High tryptophan foods won’t boost serotonin levels on their own but paired with high fibre, complex carbohydrates they will. The carbohydrates cause the body to release more insulin which promotes the absorption of amino acids and the fibre fuels healthy gut bacteria which also have a positive impact on the serotonin levels in the gut-brain axis. The healthy gut bacteria (probiotics) can also be reinforced by eating yoghurt and fermented foods.


Vitamins and Minerals

It is well known that they are good for us physically, but certain vitamins and minerals have also been shown to influence mood following a range of studies, both within sport and in general mental health medicine. Sports Nutritionists follow the outcomes of such studies and are able to include any new information in the sports nutrition advice they provide.

In particular, a deficiency in vitamin B12 is known to correlate closely with instances of depression. Vitamin B12 is primarily found in meat, fish and dairy products.

Folate is another vitamin which is thought to impact mood. Folate is mainly found in fruit and vegetables, especially broccoli, oranges and leafy greens.


Enjoyment of Food

Of course, not everything can be or needs to be explained by science. Sometimes just the simple pleasure of enjoying a delicious meal can make you feel better. Comfort eating is exactly that… using food to make yourself feel better, to satisfy emotional needs rather than physical hunger. We are all programmed to seek pleasure and avoid pain, in the most primitive part of the human nervous system. When you eat, you are seeking the pleasure of food and avoiding the pain of hunger.

Elite athletes live in a world where many elements of their lives are controlled and defined by what they do, so how nice must it be for them to just be able to enjoy the foods they prefer without having to worry about whether or not they ‘fit’ the programme.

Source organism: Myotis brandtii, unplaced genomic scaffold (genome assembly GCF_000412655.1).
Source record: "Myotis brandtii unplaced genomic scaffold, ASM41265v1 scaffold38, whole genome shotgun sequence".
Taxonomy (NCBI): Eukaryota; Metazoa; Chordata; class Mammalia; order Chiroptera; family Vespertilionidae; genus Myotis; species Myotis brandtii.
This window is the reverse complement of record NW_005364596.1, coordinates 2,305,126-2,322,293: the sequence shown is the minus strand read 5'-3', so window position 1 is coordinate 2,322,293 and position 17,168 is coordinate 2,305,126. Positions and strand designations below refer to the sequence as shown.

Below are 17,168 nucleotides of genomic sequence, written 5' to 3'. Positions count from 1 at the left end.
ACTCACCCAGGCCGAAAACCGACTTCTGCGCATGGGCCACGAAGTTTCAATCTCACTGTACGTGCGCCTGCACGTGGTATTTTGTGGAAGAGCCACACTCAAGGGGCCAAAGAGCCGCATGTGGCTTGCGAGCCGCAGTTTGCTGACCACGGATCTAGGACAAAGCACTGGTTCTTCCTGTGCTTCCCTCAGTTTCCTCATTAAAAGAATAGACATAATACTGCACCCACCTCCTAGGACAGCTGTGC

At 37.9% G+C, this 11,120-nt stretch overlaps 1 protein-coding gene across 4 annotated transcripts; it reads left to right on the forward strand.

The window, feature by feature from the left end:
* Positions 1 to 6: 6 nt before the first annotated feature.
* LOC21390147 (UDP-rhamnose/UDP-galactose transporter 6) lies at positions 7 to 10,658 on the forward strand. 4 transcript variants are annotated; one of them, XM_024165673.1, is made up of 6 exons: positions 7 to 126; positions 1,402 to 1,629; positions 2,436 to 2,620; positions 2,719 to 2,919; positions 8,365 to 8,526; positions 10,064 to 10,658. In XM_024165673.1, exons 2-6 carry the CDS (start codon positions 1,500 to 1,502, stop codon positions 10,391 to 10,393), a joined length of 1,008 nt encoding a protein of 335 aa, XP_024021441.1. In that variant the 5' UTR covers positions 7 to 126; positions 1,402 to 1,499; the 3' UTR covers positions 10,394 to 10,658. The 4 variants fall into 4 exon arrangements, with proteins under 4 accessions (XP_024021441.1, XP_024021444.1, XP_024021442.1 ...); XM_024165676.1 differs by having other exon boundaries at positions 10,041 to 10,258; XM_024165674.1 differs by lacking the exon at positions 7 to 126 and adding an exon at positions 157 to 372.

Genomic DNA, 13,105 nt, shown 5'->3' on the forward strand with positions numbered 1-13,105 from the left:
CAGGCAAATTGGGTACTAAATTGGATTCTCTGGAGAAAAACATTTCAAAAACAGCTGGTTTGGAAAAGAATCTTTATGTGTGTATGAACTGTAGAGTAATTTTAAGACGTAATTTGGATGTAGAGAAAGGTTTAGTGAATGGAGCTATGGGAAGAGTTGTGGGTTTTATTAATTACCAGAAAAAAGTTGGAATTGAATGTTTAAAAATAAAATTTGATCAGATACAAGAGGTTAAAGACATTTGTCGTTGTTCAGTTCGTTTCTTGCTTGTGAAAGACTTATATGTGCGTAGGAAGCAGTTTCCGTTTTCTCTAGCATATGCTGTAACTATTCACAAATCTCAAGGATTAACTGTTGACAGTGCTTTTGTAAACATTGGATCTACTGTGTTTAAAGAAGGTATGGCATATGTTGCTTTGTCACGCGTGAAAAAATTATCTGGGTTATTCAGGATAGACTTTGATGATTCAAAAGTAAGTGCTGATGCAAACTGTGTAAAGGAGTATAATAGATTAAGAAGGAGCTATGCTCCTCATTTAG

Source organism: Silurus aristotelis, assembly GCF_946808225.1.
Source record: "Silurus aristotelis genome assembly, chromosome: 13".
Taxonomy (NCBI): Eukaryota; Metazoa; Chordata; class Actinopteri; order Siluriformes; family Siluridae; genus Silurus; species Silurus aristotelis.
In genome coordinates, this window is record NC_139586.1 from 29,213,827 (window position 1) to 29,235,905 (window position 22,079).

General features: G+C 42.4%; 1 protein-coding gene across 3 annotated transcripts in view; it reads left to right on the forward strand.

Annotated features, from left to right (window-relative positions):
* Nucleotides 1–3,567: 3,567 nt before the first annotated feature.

Discreet and Delicious Performance Chefs

Understanding the science behind nutrition is one thing but being able to translate that knowledge into tasty food which simply makes the athlete ‘feel good’ is quite another. This is where Discreet and Delicious come in. Our Performance Chefs already have a good understanding of sports nutrition, but we also like to work with the player’s personal or club Nutritionists to ensure that we are providing exactly the food that they need and none of the food they shouldn’t have.

A lot of the food recommended by nutritionists, whilst undoubtedly good for the player, can be rather dull and uninspiring. What we do is add the cheffy know-how to make those foods interesting and tasty without diluting the nutritional value.

They don’t need to worry about understanding the nutrition advice they are given and what food they are eating, they can trust us to feed them the right food and make it taste delicious. We work with them to make tweaks to flavour and texture until it is just as they like it… spicier, sweeter, thinner, crunchier.

Improve your performance, minimise injuries and prolong your career. Contact us for more information.